To minimize the risk of bleeding, preoperative assessment should include an investigation of medications and herbal supplements that possess anticoagulation properties. Although not an exhaustive list, patients should discontinue aspirin, clopidogrel, nonsteroidals, warfarin, vitamin E, fish oil, and herbal preparations, including St. Johns wort and gingko biloba before surgery. As with any medication, obtain medical consultation as necessary before discontinuation. Alcohol consumption can also increase the risk of bleeding and should be discontinued 2 weeks before surgery.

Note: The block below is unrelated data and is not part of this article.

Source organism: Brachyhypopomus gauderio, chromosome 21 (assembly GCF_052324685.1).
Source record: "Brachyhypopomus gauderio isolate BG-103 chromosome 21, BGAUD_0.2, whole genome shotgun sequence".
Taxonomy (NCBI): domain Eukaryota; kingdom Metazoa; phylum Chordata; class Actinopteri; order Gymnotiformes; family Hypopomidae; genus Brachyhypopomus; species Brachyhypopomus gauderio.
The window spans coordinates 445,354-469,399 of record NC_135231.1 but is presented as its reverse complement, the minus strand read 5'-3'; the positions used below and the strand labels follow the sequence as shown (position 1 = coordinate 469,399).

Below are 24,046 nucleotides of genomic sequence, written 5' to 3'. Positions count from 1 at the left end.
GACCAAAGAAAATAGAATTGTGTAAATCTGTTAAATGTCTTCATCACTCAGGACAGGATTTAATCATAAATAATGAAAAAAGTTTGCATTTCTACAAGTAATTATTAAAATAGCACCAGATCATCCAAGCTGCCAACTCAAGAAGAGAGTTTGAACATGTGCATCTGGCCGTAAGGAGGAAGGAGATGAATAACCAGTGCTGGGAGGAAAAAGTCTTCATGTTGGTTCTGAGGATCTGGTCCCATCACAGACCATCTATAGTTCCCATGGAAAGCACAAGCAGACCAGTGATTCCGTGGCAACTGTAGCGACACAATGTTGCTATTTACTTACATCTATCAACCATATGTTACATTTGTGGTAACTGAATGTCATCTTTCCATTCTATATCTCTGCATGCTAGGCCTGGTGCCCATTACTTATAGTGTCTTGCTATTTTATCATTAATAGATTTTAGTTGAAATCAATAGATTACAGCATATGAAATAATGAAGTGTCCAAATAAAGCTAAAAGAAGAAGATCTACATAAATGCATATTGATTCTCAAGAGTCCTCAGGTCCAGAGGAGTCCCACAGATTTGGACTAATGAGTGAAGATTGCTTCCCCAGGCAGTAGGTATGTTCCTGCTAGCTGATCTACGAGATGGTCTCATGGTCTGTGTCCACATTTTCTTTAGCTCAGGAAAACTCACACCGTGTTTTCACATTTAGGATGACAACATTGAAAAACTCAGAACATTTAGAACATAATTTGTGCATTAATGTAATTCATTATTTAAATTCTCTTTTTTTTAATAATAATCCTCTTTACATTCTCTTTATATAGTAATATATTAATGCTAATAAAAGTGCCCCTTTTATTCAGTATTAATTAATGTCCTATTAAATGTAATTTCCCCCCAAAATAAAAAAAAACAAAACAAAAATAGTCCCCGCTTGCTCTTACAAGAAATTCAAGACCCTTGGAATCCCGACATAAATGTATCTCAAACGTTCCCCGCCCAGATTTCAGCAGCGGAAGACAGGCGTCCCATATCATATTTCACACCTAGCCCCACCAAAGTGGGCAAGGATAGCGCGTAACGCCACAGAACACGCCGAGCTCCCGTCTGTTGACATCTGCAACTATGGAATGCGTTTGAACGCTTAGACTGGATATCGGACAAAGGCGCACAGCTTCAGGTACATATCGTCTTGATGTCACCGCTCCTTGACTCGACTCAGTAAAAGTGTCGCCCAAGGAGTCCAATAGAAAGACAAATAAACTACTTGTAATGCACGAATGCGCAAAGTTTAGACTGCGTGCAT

Horizontal lid laxity should be documented before surgery, because this will guide treatment. Quantitative measures including a snap and distraction test must be documented. A positive lid snap test is defined as greater than 1 second of time elapse for the eyelid returning to its normal position following inferior displacement. The lid distraction test is performed by pulling the lid in an anterior direction away from the globe. Laxity of greater than 6 to 7 mm is considered abnormal, and a lid tightening procedure should be considered ( Fig. 6 ). Lid retraction can be measured quantitatively using margin reflex distance. Margin reflex distance is defined as the distance from the corneal eye reflex to the central portion of the lower lid. Typically this distance is 5 mm with lid retraction increasing this measurement. Simplified, the lower lid should rest at the level of the lower limbus without scleral show. In addition, the surrounding architecture of the periorbita is a predictor of lid position following surgery. Patients with a negative vector as defined by the most anterior portion of the globe lying anterior to the orbital rim are candidates for operative lid support.